History of plasma technology

Ok people, it’s now time for a little history lesson as we step back in time when plasma cutters were first invented.


Well…it might be, but don’t you find it a little strange that with so many advanced technological products on the market, almost none of it’s users know anything about the background of the actual product, like when it was first created, how did it evolved into today’s merchandize…etc

If you’re still keen, then let’s not waste time and get it started.

Starting with World War II

War Aircraft

Did you know that the first plasma cutter was invented back in the 1940s during the second world war?

That’s right!

The plasma arc technology was originally created for a faster way of welding war aircrafts like aeroplanes, helicopters and even vehicles. Back then, the process of joining metal together was taking too long, especially during war times and hence, the US defence department was looking for a more efficient way of welding and that’s basically how the beginning of the electric arc process and welding was born.

What happened afterward?

Because the process required the use of gas such as argon and helium. At the time, it seemed like the perfect solution to be used for specific and detailed welding. Therefore, one of the leading gas manufacturer (Union Cabides Linde Division) decided to take on the technology and re-adapted to their own needs. They also had their own scientists and laboratories which allowed them to do further testings and research on the process. Hence, the Gas Tungsten Arc Welding (GTAW) process was invented, a transformation from the Tungsten Inert Gas (TIG) process.

Beginning of 1950s

Shortly after the WWII, as research continued, scientists later found out that by restricting the inert gas flow opening to the nozzle, it actually altered the particles and properties of the electric gas arc, increasing the arc speed and temperature dramatically. Because the heat and the voltage became so powerful, so instead of joining or welding the metal together, it actually cut them up with ease. This was seen as an powerful and concentrated fire jet and what now is known as the plasma torch. Hence, the first plasma cutter was born!

During the Fifties, researchers have found many different ways to alter the characteristics and properties of the plasma jet. These were done by changing different gas type, their flow rate, voltage current and nozzle size. By doing numerous tests, they were to able to cut metal sheets as thick as 10 inches or around 23cm. Of course, this would required very expensive gases.

From 1960s-1970s

Research and development continued throughout the next 20 years with scientists coming up with the ideas of using air (oxygen) and water (h2o) to form as a secondary gas to establish a dual flow cutting process. Numerous experiments have been conducted and scientists were faced with a number of issues like cut consistency, short nozzle life, noise level, toxic gas, ultraviolet radiation and so on.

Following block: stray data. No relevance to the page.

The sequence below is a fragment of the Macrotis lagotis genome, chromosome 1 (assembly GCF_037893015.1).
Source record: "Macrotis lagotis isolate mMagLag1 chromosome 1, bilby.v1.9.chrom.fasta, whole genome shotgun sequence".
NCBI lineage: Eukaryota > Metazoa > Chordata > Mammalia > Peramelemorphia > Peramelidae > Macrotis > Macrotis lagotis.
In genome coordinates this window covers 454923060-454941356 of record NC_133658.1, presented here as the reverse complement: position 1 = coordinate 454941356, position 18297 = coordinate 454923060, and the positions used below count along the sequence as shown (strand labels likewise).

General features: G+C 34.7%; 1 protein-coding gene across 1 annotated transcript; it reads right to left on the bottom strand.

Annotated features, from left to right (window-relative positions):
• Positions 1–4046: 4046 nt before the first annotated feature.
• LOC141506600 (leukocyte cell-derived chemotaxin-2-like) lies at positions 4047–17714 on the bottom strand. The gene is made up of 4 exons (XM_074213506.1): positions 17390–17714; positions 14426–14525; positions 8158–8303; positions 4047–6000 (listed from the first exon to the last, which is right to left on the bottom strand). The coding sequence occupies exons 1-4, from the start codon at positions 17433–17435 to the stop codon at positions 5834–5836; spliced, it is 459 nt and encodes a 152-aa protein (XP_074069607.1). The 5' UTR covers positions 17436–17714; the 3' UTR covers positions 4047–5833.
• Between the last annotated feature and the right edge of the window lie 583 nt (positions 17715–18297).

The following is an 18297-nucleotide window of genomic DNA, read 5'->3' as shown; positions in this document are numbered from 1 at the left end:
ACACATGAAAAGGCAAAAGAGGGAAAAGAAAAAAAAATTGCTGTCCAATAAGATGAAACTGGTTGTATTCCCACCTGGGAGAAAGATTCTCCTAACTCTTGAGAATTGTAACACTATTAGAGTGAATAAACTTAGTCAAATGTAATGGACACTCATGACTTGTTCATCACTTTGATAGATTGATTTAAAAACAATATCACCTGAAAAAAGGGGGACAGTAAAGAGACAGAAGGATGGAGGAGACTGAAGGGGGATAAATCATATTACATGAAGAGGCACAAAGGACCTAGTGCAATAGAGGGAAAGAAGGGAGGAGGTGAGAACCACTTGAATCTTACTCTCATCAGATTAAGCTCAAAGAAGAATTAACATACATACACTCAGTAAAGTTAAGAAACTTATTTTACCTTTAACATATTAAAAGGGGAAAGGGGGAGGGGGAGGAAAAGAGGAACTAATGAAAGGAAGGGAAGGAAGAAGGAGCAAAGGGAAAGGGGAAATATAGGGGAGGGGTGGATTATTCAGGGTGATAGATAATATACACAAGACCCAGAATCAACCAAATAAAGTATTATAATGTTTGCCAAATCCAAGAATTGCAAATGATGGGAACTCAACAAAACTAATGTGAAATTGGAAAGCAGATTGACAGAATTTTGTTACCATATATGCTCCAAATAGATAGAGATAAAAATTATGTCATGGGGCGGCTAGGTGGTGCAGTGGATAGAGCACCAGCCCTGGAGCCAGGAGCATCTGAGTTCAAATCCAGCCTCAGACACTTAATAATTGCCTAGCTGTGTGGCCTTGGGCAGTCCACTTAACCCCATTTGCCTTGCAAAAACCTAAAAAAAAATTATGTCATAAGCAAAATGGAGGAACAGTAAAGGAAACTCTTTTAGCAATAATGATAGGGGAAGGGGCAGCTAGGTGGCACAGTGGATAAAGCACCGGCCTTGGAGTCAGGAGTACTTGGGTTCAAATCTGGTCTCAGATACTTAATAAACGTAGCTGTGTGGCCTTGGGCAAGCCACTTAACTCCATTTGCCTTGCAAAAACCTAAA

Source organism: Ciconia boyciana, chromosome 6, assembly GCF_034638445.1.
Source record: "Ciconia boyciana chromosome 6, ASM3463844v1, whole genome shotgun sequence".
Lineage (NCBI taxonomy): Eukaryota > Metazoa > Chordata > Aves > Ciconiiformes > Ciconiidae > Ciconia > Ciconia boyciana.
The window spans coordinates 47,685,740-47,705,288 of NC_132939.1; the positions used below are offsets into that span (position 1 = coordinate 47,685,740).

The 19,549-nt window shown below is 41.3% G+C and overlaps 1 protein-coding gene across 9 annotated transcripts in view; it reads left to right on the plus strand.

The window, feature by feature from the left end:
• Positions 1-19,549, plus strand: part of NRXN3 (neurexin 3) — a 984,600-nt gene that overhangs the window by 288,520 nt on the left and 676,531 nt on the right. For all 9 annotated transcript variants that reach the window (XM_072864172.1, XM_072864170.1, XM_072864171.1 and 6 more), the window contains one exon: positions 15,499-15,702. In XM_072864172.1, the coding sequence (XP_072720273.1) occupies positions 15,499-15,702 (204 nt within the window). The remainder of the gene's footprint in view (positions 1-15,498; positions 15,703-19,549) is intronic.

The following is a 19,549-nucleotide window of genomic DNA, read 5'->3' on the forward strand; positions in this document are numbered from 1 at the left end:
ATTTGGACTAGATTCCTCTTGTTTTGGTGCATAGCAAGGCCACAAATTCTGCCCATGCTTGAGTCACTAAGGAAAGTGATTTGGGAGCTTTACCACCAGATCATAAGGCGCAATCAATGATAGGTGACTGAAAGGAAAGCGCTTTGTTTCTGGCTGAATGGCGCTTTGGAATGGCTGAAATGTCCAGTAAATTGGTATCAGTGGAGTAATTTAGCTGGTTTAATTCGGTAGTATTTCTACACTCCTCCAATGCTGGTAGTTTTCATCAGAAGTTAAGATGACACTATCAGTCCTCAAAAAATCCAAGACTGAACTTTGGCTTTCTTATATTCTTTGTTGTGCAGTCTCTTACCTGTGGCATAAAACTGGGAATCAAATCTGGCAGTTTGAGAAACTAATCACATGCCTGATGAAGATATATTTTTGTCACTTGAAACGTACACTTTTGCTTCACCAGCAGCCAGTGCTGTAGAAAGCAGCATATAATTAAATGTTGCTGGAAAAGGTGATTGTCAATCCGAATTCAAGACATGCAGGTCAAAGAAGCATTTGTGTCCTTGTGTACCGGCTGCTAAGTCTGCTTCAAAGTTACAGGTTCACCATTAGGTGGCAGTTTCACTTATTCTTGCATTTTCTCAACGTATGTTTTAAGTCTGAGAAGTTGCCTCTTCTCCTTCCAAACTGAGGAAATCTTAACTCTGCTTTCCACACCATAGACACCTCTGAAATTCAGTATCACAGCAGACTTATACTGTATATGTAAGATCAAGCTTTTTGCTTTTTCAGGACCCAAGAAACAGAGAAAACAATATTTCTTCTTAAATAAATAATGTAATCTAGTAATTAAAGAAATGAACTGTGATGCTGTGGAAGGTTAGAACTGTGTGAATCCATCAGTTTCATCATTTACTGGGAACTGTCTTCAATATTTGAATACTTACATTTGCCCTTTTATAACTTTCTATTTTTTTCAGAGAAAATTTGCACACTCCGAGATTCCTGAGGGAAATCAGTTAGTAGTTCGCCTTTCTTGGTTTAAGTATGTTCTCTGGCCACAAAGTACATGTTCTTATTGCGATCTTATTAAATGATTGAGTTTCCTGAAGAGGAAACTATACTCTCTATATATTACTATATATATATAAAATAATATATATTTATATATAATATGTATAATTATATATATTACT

That’s why towards the end of the 70s, European companies have come up with the idea of underwater plasma cutting. The workpiece will be placed about 5-10cm under water (depending on the thickness of the work piece). This has been proven to greatly reduce level of noise, toxic smoke and radiation. However, the downside to this technique is that the operator can no longer distinguish whether the cutting was performed correctly and it’s also been claimed that the cutting speed will also decrease.

During the 1980s

In the beginning of the 1980s, Thermal Dynamics launched the very first Low Amp Air Plasma Cutter and it was a tremendous success in both the US and Europe and the market for plasma cutting technology really opened up. By 1983, Hypertherm took on the technology to further develop a way which they could use pure oxygen as plasma gas and they also succeeded by developing an improved torch that worked like a charm.

Throughout the mid 80s, Hypertherm went even further by developing the underwater muffler and oxygen injection techniques. This have made oxygen plasma and underwater cutting really popular and they literally dominated the market.

From 1990s onward

In the beginning of the 1990, plasma cutting faced a major challenge with it’s competition….LASER! Laser cutting was becoming very popular because of it’s high quality cuts and precise accuracy. Plasma cutting manufacturers saw the threat to this technology and immediately responded with a range of modifications which allowed them to manufacture cutting systems with low amps. This also lead to more precise cuts and higher cut speed.

Since laser cutters are very expensive and therefore, plasma cutters were a better option for many businesses and hence, it continued it’s rapid growth in terms of globalization. During the next 20 years, manufacturers continued to develop and invent new plasma technologies including the CNC (Computer Numerically Controlled) machines and many portable designs that have attracted many small businesses, home or personal users.

As you can see, this technology have really gone a long way (about 60 years) to get to this stage.


Well, you may also be interested in how a plasma cutter works.